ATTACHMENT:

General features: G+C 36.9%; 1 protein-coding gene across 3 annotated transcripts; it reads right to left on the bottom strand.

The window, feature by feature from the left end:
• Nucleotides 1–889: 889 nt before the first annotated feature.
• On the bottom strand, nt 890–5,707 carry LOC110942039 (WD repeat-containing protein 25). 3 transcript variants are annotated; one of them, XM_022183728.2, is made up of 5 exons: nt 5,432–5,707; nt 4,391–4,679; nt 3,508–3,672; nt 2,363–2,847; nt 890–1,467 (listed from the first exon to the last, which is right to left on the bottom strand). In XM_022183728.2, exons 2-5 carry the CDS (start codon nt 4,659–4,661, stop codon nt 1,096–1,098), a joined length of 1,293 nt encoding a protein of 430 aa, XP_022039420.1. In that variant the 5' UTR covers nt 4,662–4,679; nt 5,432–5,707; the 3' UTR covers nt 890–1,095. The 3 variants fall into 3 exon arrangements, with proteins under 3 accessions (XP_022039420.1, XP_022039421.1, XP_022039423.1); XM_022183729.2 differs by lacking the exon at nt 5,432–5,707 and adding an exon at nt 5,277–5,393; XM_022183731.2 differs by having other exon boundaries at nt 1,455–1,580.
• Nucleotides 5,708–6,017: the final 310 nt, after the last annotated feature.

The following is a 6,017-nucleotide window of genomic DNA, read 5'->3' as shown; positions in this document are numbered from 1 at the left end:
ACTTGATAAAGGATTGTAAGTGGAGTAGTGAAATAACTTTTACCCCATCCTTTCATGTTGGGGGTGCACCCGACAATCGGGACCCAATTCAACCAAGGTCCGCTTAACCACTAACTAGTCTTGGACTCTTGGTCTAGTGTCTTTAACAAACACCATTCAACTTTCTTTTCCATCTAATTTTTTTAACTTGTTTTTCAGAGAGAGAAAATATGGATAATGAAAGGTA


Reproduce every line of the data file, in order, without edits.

General features: G+C 36.9%; 1 protein-coding gene across 3 annotated transcripts; it reads right to left on the bottom strand.

The window, feature by feature from the left end:
• Nucleotides 1–889: 889 nt before the first annotated feature.
• On the bottom strand, nt 890–5,707 carry LOC110942039 (WD repeat-containing protein 25). 3 transcript variants are annotated; one of them, XM_022183728.2, is made up of 5 exons: nt 5,432–5,707; nt 4,391–4,679; nt 3,508–3,672; nt 2,363–2,847; nt 890–1,467 (listed from the first exon to the last, which is right to left on the bottom strand). In XM_022183728.2, exons 2-5 carry the CDS (start codon nt 4,659–4,661, stop codon nt 1,096–1,098), a joined length of 1,293 nt encoding a protein of 430 aa, XP_022039420.1. In that variant the 5' UTR covers nt 4,662–4,679; nt 5,432–5,707; the 3' UTR covers nt 890–1,095. The 3 variants fall into 3 exon arrangements, with proteins under 3 accessions (XP_022039420.1, XP_022039421.1, XP_022039423.1); XM_022183729.2 differs by lacking the exon at nt 5,432–5,707 and adding an exon at nt 5,277–5,393; XM_022183731.2 differs by having other exon boundaries at nt 1,455–1,580.
• Nucleotides 5,708–6,017: the final 310 nt, after the last annotated feature.

The following is a 6,017-nucleotide window of genomic DNA, read 5'->3' as shown; positions in this document are numbered from 1 at the left end:
ACTTGATAAAGGATTGTAAGTGGAGTAGTGAAATAACTTTTACCCCATCCTTTCATGTTGGGGGTGCACCCGACAATCGGGACCCAATTCAACCAAGGTCCGCTTAACCACTAACTAGTCTTGGACTCTTGGTCTAGTGTCTTTAACAAACACCATTCAACTTTCTTTTCCATCTAATTTTTTTAACTTGTTTTTCAGAGAGAGAAAATATGGATAATGAAAGGTA